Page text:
# Introduction

In epiffiter, opposite to the fit_ functions (estimate parameters from fitting models to the data), the sim_ family of functions allows to produce the DPC data given a set of parameters for a specific model. Currently, the same four population dynamic models that are fitted to the data can be simulated.

The functions use the ode() function of the devolve package (Soetaert,Petzoldt & Setzer 2010) to solve the differential equation form of the e epidemiological models.

# Hands On

## Packages

First, we need to load the packages we’ll need for this tutorial.

library(epifitter)
library(magrittr)
library(ggplot2)
library(cowplot)

## The basics of the simulation

The sim_ functions, regardless of the model, require the same set of six arguments. By default, at least two arguments are required (the others have default values)

• r: apparent infection rate
• n: number of replicates

When n is greater than one, replicated epidemics (e.g. replicated treatments) are produced and a level of noise (experimental error) should be set in the alpha argument. These two arguments combined set will generate random_y values, which will vary randomly across the defined number of replicates.

The other arguments are:

• N: epidemic duration in time units
• dt: time (fixed) in units between two assessments
• y0: initial inoculum
• alpha: noise parameters for the replicates

### Exponential

Let’s simulate a curve resembling the exponential growth.

exp_model <- sim_exponential(
N = 100,    # total time units
y0 = 0.01,  # initial inoculum
dt = 10,    #  interval between assessments in time units
r = 0.045,  #  apparent infection rate
alpha = 0.2,# level of noise
n = 7       # number of replicates
)
head(exp_model)
##   replicates time          y   random_y
## 1          1    0 0.01000000 0.01194411
## 2          1   10 0.01568425 0.01456530
## 3          1   20 0.02459905 0.02571672
## 4          1   30 0.03858028 0.04925098
## 5          1   40 0.06050749 0.06666500
## 6          1   50 0.09489670 0.09481374

A data.frame object is produced with four columns:

• replicates: the curve with the respective ID number
• time: the assessment time
• y: the simulated proportion of disease intensity
• random_y: randomly simulated proportion disease intensity based on the noise

Use the ggplot2 package to build impressive graphics!

exp_plot = exp_model %>%
ggplot(aes(time, y)) +
geom_jitter(aes(time, random_y), size = 3,color = "gray", width = .1) +
geom_line(size = 1) +
theme_minimal_hgrid() +
ylim(0,1)+
labs(
title = "Exponential",
y = "Disease intensity",
x = "Time"
)
exp_plot
## Warning: Removed 1 rows containing missing values (geom_point).

### Monomolecular

The logic is exactly the same here.

mono_model <- sim_monomolecular(
N = 100,
y0 = 0.01,
dt = 5,
r = 0.05,
alpha = 0.2,
n = 7
)
head(mono_model)
##   replicates time         y   random_y
## 1          1    0 0.0100000 0.01068644
## 2          1    5 0.2289861 0.23004478
## 3          1   10 0.3995322 0.41563728
## 4          1   15 0.5323535 0.46728941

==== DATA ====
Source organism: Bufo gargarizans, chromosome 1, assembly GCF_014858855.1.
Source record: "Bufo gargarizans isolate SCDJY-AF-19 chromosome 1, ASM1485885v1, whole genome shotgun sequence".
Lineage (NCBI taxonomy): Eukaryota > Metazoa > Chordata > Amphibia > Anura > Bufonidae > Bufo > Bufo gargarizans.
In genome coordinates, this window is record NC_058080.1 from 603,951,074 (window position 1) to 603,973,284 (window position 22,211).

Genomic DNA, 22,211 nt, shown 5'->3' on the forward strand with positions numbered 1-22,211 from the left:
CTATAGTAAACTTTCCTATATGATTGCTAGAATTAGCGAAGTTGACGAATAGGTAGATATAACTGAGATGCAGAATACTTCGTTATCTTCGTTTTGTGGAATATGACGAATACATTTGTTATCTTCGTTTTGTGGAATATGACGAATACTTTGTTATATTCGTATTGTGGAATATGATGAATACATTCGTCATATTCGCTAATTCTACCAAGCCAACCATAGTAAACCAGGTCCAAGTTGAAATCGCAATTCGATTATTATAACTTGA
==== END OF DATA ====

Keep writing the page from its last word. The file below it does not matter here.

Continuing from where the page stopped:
## 5          1   20 0.6357949 0.61329989
## 6          1   25 0.7163551 0.67702267
mono_plot = mono_model %>%
ggplot(aes(time, y)) +
geom_jitter(aes(time, random_y), size = 3, color = "gray", width = .1) +
geom_line(size = 1) +
theme_minimal_hgrid() +
labs(
title = "Monomolecular",
y = "Disease intensity",
x = "Time"
)
mono_plot

### The Logistic model

logist_model <- sim_logistic(
N = 100,
y0 = 0.01,
dt = 5,
r = 0.1,
alpha = 0.2,
n = 7
)
head(logist_model)
##   replicates time          y   random_y
## 1          1    0 0.01000000 0.01213001
## 2          1    5 0.01638216 0.01260491
## 3          1   10 0.02672677 0.01500071
## 4          1   15 0.04331509 0.04050633
## 5          1   20 0.06946352 0.07952141
## 6          1   25 0.10958806 0.07969412
logist_plot = logist_model %>%
ggplot(aes(time, y)) +
geom_jitter(aes(time, random_y), size = 3,color = "gray", width = .1) +
geom_line(size = 1) +
theme_minimal_hgrid() +
labs(
title = "Logistic",
y = "Disease intensity",
x = "Time"
)
logist_plot

### Gompertz

gomp_model <- sim_gompertz(
N = 100,
y0 = 0.01,
dt = 5,
r = 0.07,
alpha = 0.2,
n = 7
)
head(gomp_model)
##   replicates time          y   random_y
## 1          1    0 0.01000000 0.01140562
## 2          1    5 0.03896283 0.03124351
## 3          1   10 0.10158896 0.11865503
## 4          1   15 0.19958740 0.17189356
## 5          1   20 0.32122825 0.30391275
## 6          1   25 0.44922018 0.46034387
gomp_plot = gomp_model %>%
ggplot(aes(time, y)) +
geom_jitter(aes(time, random_y), size = 3,color = "gray", width = .1) +
geom_line(size = 1) +
theme_minimal_hgrid() +
labs(
title = "Gompertz",
y = "Disease intensity",
x = "Time"
)
gomp_plot

## Combo

Use the function plot_grid() from the cowplot package to gather all plots into a grid

plot_grid(exp_plot,
mono_plot,
logist_plot,
gomp_plot)
## Warning: Removed 1 rows containing missing values (geom_point).

# References

Karline Soetaert, Thomas Petzoldt, R. Woodrow Setzer (2010). Solving Differential Equations in R: Package deSolve. Journal of Statistical Software, 33(9), 1–25. DOI: 10.18637/jss.v033.i09